EDISON, N.J. – No world No. 1 (Jordan Spieth), no new world No. 1 (Rory McIlroy) and no former world No. 1 (Tiger Woods), and yet Sunday’s final round at The Barclays will get underway with more subplots than a J.K. Rowling novel.
Despite a week virtually devoid of anything that your average golf fan would consider a compelling reason to pay attention – with Spieth gone after missing the cut, McIlroy on the shelf to rest his mending ankle, and Woods out of the playoffs – the options for would-be headlines evolved into a surprisingly long list Saturday.
Jason Day, two weeks removed from his major moment at Whistling Straits, moved into a share of the lead with South Korea’s Sangmoon Bae following matching 63s on Day 3 from the two front-runners.
One can imagine International Presidents Cup captain Nick Price will be watching the final-round action unfold with an eye toward this year’s matches in South Korea. If only a Day-Bae pairing in October would take something less than an international accord.
Bae is scheduled to report for his mandatory 21 months of military service next month after losing a legal challenge last month in South Korea. Without a significant policy change, his participation in the matches doesn’t seem likely.
“I'm not sure if Mr. Nick Price is going to pick me. I'm definitely going to go back [to Korea] after the FedEx Cup,” said Bae, who is currently 25th on the International Presidents Cup point list but can move into the top 10 automatic qualifiers with a victory on Sunday. “[Military service is] mandatory in Korea. I have a little mixed emotion. I have to go and I have only a few tournaments, and I will play really hard and work really hard.”
By comparison, Day’s week has been drama-free, or at least as drama-free as things get for the Australian. On Wednesday, he withdrew from the pro-am with back spasms but said this most recent ailment is a “non-issue.”
“It’s a little tight but when you have back spasms and everything kind of locks up, it’s kind of a granted that it’s going to be tight over the week,” said Day, who moved to 11 under with an eagle at the par-5 16th hole and will tee off in the final group on Sunday for his second consecutive tournament.
Day will be the favorite at an event that has endured a surprising lack of star power. Joining Spieth, McIlroy and Woods in the absentee column this weekend, Sergio Garcia is skipping the first two playoff stops and Rickie Fowler missed the cut at Plainfield.
But if Day is set to carry the marquee on Sunday, Ryan Palmer will be the sentimental favorite. Less than two weeks after his father, Butch, died in an auto accident in Texas, Palmer began the playoffs with admittedly lowered expectations; but after progressively-better rounds of 69-67-65, he's now within two strokes of the lead.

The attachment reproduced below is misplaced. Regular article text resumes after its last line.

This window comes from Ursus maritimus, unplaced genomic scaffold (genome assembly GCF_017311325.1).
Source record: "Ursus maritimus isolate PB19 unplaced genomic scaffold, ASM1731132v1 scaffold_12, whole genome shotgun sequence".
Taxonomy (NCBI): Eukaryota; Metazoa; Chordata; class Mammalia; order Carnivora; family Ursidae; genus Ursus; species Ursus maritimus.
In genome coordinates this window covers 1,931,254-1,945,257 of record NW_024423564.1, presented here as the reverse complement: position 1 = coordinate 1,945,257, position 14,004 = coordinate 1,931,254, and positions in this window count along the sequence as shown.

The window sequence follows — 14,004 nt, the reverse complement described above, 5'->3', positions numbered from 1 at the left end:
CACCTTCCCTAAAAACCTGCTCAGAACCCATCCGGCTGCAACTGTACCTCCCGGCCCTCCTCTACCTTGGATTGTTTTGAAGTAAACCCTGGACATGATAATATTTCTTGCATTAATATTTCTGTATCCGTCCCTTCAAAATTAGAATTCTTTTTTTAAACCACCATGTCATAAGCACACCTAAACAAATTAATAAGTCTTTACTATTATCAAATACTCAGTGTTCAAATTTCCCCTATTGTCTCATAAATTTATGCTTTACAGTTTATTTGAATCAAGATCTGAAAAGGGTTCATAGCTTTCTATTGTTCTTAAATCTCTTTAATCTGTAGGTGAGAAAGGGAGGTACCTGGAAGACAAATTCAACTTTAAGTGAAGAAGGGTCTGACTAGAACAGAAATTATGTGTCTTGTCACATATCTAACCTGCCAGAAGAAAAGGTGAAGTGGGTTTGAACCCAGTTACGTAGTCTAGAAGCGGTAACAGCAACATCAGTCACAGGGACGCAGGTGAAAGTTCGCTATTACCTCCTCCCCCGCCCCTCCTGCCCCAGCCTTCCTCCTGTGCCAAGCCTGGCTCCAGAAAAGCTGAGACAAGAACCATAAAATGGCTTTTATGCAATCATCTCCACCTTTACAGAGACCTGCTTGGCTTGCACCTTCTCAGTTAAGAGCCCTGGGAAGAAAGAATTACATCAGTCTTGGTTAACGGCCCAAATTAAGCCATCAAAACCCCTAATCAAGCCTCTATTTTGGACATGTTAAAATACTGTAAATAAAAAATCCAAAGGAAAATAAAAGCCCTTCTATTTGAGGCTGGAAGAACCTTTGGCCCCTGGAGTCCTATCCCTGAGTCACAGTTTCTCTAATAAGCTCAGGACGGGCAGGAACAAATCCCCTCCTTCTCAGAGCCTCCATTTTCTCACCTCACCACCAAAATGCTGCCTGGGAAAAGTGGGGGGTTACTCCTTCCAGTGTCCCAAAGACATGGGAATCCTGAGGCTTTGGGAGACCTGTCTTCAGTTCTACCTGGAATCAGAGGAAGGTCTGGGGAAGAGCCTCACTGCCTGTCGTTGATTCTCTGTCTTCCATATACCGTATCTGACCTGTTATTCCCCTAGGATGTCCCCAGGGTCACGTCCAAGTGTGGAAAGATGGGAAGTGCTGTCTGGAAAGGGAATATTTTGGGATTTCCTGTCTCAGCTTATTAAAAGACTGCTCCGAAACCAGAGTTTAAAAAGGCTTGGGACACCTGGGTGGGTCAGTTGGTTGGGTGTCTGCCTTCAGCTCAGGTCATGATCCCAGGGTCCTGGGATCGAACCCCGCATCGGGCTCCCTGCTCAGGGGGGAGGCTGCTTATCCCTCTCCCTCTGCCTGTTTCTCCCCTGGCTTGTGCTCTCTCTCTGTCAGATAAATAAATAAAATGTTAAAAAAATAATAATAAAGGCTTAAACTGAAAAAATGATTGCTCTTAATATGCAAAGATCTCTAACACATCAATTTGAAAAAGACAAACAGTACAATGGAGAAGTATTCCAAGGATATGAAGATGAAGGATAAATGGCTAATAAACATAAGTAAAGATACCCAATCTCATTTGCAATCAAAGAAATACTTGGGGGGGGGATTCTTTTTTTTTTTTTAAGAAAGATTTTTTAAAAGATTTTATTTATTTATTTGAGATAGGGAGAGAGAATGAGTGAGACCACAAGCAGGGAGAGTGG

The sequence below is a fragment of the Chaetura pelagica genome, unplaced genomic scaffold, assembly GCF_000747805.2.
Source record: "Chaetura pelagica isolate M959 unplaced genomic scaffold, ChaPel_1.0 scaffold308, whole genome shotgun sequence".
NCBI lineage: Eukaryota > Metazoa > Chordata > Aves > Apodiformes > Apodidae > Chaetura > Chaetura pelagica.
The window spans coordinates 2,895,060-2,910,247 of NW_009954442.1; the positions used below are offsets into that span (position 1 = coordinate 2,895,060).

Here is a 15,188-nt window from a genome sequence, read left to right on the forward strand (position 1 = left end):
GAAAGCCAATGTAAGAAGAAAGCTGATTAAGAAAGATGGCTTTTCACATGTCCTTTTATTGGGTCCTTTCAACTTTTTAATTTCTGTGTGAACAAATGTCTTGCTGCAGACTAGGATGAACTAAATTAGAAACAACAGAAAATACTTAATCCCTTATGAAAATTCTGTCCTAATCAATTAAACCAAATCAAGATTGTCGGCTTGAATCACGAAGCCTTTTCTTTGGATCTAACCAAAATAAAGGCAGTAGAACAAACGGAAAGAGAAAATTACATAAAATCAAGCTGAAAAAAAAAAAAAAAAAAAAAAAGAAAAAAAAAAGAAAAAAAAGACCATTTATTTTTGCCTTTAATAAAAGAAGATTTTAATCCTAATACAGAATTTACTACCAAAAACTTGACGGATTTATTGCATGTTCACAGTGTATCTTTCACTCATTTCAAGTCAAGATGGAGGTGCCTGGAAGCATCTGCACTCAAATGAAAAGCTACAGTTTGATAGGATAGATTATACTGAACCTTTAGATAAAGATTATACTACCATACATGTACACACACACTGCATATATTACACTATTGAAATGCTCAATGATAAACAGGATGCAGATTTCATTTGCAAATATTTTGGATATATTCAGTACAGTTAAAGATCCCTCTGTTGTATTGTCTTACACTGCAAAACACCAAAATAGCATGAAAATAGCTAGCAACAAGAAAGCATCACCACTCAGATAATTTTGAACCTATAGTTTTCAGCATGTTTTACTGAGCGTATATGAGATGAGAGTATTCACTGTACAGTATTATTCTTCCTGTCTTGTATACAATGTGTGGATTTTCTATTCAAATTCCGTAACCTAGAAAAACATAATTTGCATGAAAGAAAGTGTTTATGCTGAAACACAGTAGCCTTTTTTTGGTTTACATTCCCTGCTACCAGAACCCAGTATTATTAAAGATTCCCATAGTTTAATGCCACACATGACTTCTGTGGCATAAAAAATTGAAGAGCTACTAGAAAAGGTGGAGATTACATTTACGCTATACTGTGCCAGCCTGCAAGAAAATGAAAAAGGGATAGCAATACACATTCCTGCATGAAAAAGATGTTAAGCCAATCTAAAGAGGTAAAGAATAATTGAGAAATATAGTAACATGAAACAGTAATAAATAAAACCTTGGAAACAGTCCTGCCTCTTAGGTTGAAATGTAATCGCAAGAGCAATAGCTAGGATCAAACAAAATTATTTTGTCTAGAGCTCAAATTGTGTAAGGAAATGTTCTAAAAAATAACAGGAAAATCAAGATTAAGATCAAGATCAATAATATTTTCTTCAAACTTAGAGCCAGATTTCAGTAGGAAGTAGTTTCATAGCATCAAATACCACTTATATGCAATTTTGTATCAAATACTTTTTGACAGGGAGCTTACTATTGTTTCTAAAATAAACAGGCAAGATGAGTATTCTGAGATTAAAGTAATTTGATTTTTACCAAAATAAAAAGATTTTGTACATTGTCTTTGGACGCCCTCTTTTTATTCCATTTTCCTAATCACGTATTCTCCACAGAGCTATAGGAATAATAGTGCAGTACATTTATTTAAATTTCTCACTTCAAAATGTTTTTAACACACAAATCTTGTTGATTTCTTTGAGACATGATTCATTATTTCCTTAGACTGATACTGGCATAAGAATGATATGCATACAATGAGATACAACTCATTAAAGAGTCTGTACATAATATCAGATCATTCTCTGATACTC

Palmer, whose father died on Aug. 18 and regularly traveled with him to tournaments, said being on the golf course this week has provided a measure of sanctuary for him.
“When he talks about it with you guys (the media) it’s therapeutic,” said Palmer’s caddie, James Edmondson. “Tomorrow is going to be a unique day, but he has the right mind to do something special. It’s really cool what he’s done with the circumstances.”
Add to that potpourri of possible stories in the annual playoffs point chase. As is the case each year during the PGA Tour’s postseason, Sunday leaderboards will transcend the normal urgency of winner-take-all, as players vie to keep their playoff hopes alive.
With a start next week at the Deutsche Bank Championship hanging in the balance, there is a list of surprisingly familiar players who will tee off on Sunday for what is essentially an 18-hole qualifier.
Lee Westwood carded his second-consecutive 73 on Saturday to move into a tie for 70th place, and he is currently projected to finish 116th on the FedEx Cup point list (the top 100 advance to TPC Boston). Vijay Singh, a stroke better than Westwood at 2 over, is projected 120th, while Stewart Cink, who is tied for 26th this week, is currently inside the Boston bubble (projected at 87th).
Hudson Swafford, who began the tournament as this week’s bubble boy at 100th on the list, is tied for 26th and projected inside the cut at 80th. Playing his first postseason, he doesn't seem to be overwhelmed by the moment.
“This is everything to gain, nothing to lose,” Swafford said. “The way I look at it, I have a job next year and I can’t go backwards.”
Officials at The Barclays could have embraced a similar outlook after being dealt a less-than-ideal hand with the absence of so many top players this weekend, and the leaderboard has produced surprisingly compelling options.
From the continued clutch play of Day to the heartwarming efforts of Palmer, The Barclays is turning out better than one would have thought.